Another National Ranking Touts New Mexico TechSOCORRO, N.M. October 28, 2010 – New Mexico Tech has landed in another national ranking of universities. Washington Monthly magazine released its in augural rankings of U.S. institutions of higher education in the September/October issue.
New Mexico Tech ranks 25th on the list of Top 50 Master’s Universities in the nation, which gauges more than 500 “master’s universities.” The official list of the Top 50 is accompanied by an article that touts "master's universities" for the quality of education. Tech ranks fairly low in terms of graduation rate and public service metrics, but leads the nation in research funding and is second in bachelor’s-to-Ph.D statistics.
New Mexico Tech President Dr. Daniel H. Lopez said the most recent ranking reiterates that the Socorro university is competitive with any school in the nation.
“By any methodology, New Mexico Tech always ranks well because of our exceptional faculty and the rigorous curriculum prepares students for careers and leadership,” Lopez said. “I am pleased once again that another ranking system has put us in the upper echelon of universities across the nation.”
The top three master’s universities are St. Mary’s University (Texas), Creighton University (Nebraska) and Trinity University (Texas). The only peer institution ranked in the top 50 is Rochester Institute of Technology, which is 27th, two spots behind Tech.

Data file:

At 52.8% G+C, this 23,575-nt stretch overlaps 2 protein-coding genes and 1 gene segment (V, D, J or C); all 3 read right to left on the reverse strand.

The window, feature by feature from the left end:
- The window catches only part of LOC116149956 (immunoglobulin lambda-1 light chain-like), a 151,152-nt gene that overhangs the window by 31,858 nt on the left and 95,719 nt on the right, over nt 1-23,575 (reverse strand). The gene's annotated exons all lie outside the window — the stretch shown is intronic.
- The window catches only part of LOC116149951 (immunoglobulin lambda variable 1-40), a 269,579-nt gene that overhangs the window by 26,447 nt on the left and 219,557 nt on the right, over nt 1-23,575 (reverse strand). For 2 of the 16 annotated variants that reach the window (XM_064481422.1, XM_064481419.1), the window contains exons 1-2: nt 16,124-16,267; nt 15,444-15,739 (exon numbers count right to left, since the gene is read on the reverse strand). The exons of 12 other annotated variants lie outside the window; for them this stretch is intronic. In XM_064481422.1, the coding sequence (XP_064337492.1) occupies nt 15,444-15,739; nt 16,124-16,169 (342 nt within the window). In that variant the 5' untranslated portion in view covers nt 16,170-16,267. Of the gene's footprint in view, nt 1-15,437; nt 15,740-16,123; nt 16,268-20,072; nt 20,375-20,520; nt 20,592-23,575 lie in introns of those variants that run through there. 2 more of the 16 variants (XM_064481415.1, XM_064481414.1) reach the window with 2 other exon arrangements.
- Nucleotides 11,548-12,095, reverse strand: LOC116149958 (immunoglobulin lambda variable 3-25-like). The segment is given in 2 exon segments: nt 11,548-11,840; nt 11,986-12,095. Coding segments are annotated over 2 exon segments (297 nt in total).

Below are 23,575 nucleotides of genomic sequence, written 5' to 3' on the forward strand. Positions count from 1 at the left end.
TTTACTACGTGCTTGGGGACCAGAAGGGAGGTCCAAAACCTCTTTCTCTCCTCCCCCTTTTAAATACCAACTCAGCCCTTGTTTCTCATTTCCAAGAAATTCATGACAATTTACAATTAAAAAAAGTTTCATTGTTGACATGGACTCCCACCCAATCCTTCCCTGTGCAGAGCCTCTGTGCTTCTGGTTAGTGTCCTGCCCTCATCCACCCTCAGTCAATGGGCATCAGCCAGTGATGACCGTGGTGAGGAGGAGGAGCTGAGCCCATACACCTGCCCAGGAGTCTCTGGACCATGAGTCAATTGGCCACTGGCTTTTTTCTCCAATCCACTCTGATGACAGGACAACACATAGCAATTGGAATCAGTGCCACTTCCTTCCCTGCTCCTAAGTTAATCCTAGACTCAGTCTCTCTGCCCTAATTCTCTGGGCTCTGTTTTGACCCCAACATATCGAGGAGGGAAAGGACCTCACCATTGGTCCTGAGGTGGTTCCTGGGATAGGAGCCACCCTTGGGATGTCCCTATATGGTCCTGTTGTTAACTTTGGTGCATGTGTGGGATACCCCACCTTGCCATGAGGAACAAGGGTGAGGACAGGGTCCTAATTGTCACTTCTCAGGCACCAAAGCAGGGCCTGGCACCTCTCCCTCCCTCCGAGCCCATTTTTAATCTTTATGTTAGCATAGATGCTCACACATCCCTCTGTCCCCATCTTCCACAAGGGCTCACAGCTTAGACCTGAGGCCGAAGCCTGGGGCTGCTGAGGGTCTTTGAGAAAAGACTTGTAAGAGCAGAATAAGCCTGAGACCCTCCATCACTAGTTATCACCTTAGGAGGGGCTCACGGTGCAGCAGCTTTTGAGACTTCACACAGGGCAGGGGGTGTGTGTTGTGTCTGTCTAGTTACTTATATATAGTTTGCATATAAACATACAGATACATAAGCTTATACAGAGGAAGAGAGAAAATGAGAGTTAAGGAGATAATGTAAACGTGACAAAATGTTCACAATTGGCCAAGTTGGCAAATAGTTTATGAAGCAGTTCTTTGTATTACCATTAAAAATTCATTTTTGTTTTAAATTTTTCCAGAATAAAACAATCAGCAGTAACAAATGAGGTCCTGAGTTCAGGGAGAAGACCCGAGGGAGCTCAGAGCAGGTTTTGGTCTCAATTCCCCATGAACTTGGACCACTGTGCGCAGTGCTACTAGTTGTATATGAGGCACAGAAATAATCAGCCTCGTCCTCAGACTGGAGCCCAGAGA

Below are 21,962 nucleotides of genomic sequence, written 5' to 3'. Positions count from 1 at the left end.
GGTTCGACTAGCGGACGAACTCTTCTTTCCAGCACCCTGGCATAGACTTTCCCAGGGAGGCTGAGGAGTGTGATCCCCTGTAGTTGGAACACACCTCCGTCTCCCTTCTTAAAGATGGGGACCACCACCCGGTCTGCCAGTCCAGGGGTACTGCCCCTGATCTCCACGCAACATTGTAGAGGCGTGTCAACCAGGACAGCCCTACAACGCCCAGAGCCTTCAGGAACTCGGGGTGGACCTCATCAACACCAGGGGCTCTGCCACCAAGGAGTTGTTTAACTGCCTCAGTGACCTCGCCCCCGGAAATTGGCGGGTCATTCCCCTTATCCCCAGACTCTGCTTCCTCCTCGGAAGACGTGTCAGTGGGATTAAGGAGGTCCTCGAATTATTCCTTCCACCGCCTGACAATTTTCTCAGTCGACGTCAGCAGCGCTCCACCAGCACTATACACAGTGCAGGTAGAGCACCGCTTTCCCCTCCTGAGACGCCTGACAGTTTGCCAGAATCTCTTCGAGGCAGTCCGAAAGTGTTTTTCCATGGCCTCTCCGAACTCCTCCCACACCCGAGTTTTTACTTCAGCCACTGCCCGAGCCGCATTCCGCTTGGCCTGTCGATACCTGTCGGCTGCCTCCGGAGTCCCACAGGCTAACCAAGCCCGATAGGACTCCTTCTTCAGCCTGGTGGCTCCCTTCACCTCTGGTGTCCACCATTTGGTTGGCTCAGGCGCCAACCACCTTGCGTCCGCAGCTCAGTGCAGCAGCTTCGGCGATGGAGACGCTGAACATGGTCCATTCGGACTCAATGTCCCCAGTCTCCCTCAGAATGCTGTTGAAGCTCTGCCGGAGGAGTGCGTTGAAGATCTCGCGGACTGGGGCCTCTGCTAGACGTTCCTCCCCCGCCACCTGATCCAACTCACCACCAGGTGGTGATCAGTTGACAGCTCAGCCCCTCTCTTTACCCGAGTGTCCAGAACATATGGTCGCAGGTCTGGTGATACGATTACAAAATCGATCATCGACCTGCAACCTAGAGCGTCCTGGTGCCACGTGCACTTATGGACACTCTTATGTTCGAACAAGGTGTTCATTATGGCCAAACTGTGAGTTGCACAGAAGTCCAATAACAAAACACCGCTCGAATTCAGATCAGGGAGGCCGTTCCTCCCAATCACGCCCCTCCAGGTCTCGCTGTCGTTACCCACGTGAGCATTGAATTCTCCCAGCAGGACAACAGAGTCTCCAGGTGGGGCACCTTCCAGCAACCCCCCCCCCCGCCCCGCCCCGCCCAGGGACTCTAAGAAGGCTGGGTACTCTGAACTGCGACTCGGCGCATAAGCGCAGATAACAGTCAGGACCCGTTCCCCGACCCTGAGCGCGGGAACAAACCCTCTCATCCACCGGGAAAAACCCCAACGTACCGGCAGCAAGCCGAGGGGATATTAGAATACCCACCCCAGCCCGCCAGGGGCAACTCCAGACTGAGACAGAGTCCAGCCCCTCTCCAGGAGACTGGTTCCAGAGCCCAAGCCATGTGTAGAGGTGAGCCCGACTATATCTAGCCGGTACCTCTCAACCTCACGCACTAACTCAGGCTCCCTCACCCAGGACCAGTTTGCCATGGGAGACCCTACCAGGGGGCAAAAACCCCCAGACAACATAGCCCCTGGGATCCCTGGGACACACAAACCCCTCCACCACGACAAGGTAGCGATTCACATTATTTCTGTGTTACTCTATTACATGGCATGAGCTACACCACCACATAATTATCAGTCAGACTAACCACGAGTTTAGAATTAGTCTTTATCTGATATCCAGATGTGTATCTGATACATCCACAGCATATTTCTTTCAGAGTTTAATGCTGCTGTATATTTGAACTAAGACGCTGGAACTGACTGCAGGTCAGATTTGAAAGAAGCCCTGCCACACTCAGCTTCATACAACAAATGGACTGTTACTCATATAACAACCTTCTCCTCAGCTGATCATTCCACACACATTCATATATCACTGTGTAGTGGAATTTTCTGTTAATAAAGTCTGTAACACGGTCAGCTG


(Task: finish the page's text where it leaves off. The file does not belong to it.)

With more than $83 million in annual expenditures on research, Tech is by far the leader within the master’s university category. The graduation rate drags Tech down the list. Washington Monthly gauges graduation rate as the difference between the predicted rate and the actual rate. Based on PELL Grants given and average SAT scores, the magazine predicts Tech should have a graduation rate of 66 percent, but the actual graduation rate is 48 percent. The difference between the two percentages (18 percentage points) ranks Tech 512th in the nation, near the bottom of the list.
“We have consistently tried to improve our graduation rate, as well as just keeping students in school,” Lopez said. “This is area we will continue to work on and continue to improve – not to improve our national ranking, but to better serve our students.”
Tech also compares poorly in service areas. Washington Monthly bases its service ranking on five metrics: Peace Corps (Tech ranks 73rd), ROTC (403rd), percentage of work-study funds spent on service (268th), community service participation (233rd) and staffing in areas of service (219th).
“Master’s universities” is a classification defined by the Carnegie Foundation for the Advancement of Teaching as schools that offer a range of undergraduate and some master’s level programs, but few doctoral degrees. Washington Monthly writer Erin Dillon wrote that “master’s universities” compare well to “national universities” in an informal comparison. She wrote that “top-ranked master’s and baccalaureate institutions don’t spend a lot of time and money chasing after fame and glory. They’re too busy serving their students and communities well. In doing so, they have a lot to teach academia about giving back to the country.”
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By Thomas Guengerich/New Mexico Tech